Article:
The Father of innatist theory in Second Language Acquisition (SLA) is Chomsky. He started by criticizing Verbal Behavior, maintaining that a conditioning model is inappropriate for explaining language acquisition and comprehension (Schunk, 1992: 74). The most influential idea contributed by Chomsky to SLA is the concept of innate hypothesis (LAD/UG)[1] and then principle and parameter. Language Acquisition Device (LAD) or Universal Grammar (UG). The LAD or UG is endowed to human being at birth. This is something innate. This position is generally referred to as innate hypothesis. This innate mechanism is activated when appropriate stimulation (input) is posed.

For Chomsky, since birth human LAD starts receiving input by which the human being stimulated to construct rules of the language. The output (utterance) he/she produces is a result of the application of the rules produced by this LAD. See the following illustration for a better picture.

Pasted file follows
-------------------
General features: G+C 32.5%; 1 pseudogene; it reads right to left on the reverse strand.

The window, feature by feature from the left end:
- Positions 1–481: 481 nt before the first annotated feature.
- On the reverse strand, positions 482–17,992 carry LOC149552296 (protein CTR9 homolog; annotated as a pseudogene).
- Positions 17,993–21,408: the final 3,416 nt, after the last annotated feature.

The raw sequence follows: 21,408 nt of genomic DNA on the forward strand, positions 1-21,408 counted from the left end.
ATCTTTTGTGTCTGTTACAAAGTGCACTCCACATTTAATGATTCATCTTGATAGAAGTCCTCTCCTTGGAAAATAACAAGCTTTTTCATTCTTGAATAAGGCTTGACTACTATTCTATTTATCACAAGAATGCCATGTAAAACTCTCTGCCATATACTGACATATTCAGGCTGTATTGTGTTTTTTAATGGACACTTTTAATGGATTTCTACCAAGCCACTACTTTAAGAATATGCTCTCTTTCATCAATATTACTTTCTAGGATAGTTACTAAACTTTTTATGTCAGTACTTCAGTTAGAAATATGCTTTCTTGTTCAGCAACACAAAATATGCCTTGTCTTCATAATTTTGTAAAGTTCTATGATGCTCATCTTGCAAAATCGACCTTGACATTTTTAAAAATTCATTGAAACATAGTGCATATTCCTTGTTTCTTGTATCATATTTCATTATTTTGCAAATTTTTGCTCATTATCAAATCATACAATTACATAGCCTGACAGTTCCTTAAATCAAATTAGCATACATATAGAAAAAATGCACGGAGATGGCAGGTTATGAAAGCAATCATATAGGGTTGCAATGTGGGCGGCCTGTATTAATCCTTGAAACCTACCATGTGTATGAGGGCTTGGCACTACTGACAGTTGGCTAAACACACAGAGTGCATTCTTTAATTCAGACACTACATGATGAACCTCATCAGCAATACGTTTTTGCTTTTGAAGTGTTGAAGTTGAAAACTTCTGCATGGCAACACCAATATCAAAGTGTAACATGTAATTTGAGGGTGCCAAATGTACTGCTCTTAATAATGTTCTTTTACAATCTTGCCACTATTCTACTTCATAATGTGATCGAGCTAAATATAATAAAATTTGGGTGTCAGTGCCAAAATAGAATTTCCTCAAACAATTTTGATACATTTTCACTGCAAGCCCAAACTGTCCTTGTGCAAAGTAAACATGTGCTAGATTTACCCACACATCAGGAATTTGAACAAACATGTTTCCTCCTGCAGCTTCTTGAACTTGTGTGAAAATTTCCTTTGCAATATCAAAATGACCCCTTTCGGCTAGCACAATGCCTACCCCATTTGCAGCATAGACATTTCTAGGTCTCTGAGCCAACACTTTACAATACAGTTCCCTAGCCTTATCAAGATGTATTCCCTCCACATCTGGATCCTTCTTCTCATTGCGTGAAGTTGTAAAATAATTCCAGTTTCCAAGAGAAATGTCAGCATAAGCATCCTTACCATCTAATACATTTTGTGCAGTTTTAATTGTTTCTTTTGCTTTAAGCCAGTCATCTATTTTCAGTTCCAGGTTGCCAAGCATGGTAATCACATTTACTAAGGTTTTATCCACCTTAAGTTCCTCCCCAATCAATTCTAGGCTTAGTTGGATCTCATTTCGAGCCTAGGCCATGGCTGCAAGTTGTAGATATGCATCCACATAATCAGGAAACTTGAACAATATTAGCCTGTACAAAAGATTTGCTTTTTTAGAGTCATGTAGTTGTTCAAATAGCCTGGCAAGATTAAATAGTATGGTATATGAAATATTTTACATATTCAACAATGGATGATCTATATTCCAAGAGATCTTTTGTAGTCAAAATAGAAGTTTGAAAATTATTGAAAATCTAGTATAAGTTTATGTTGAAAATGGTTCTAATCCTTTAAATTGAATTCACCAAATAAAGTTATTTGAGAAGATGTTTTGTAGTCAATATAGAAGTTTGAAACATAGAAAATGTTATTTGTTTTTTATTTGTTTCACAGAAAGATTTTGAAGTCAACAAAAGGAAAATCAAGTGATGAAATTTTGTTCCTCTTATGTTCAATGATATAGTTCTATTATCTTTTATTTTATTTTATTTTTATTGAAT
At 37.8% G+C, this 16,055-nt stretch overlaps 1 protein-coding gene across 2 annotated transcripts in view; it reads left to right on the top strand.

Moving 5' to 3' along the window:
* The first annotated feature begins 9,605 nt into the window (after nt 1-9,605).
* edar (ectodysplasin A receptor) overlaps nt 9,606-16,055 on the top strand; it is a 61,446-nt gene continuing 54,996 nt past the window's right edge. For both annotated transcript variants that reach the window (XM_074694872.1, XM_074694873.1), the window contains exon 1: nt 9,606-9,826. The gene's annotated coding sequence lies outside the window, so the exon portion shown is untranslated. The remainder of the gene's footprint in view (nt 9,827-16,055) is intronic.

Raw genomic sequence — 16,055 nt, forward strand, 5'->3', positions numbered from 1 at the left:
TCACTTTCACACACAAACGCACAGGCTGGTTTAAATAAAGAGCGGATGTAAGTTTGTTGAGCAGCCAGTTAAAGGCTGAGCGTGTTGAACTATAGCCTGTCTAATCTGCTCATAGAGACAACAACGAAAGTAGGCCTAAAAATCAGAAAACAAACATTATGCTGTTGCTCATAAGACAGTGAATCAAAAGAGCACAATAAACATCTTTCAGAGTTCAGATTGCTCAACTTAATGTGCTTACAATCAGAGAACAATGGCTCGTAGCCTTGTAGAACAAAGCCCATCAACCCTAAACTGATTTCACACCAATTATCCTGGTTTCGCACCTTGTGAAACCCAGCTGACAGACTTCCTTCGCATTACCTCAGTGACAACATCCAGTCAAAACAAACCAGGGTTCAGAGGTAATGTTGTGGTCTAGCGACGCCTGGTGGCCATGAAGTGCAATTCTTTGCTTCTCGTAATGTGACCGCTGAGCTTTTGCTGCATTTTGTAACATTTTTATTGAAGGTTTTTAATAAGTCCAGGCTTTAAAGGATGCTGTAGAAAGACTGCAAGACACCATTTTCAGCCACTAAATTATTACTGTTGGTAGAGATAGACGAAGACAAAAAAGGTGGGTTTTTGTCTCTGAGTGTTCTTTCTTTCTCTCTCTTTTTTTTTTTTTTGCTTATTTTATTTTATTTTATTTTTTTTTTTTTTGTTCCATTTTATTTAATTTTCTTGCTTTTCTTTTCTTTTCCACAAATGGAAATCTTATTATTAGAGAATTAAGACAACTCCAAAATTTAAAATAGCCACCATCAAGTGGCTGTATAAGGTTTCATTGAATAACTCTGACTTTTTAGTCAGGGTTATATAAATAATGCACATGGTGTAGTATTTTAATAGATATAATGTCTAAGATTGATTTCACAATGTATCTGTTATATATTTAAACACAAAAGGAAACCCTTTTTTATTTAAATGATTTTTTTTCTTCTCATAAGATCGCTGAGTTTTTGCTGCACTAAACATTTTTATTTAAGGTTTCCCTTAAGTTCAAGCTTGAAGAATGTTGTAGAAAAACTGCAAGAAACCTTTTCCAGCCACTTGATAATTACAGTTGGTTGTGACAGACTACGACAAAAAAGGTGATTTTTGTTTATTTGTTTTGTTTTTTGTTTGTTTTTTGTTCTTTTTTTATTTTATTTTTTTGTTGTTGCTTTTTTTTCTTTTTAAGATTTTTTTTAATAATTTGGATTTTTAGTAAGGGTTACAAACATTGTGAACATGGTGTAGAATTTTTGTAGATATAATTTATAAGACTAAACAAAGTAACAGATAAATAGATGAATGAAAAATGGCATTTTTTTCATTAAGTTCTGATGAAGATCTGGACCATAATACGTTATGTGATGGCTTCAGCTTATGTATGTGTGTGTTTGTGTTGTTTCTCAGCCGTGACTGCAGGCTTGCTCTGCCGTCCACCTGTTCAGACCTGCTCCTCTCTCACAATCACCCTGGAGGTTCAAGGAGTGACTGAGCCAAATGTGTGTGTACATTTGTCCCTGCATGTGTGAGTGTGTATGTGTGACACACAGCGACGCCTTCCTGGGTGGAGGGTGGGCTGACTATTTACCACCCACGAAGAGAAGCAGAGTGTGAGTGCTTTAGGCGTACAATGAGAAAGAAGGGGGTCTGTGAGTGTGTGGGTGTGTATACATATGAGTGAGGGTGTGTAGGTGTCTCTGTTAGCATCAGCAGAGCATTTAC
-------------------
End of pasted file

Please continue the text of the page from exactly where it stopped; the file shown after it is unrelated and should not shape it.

In the illustration above, we see a box, showing that LAD/UG and grammar are not observable and the process is a mental process happening in the human mind. Therefore, this approach is also called rational approach. LAD and UG is about the same thing for Chomsky. In his 1965 publication, he refers it as LAD but in 1980-s onward, he calls it UG.

Triggered by research on natural order of English morpheme acquisition as a first language, Dulay and Burt (in Gass and Selinker, 1994: 80) did a research and came up with the conclusions stating that the process of SLA is very similar to that of first language acquisition (FLA) as they found that second language learners creatively construct the rules of second language in the same way as those in first language and the errors produced by SLA learners also resemble those produced by first language learners. Their theory is known as creative construction hypothesis. Based on this, many research were conducted and another theory came up to the surface, named “natural order hypothesis”, which claims that second language learners acquire second language morpheme in the same order as the first language learners do (Gass and Selinker, 1994: 82).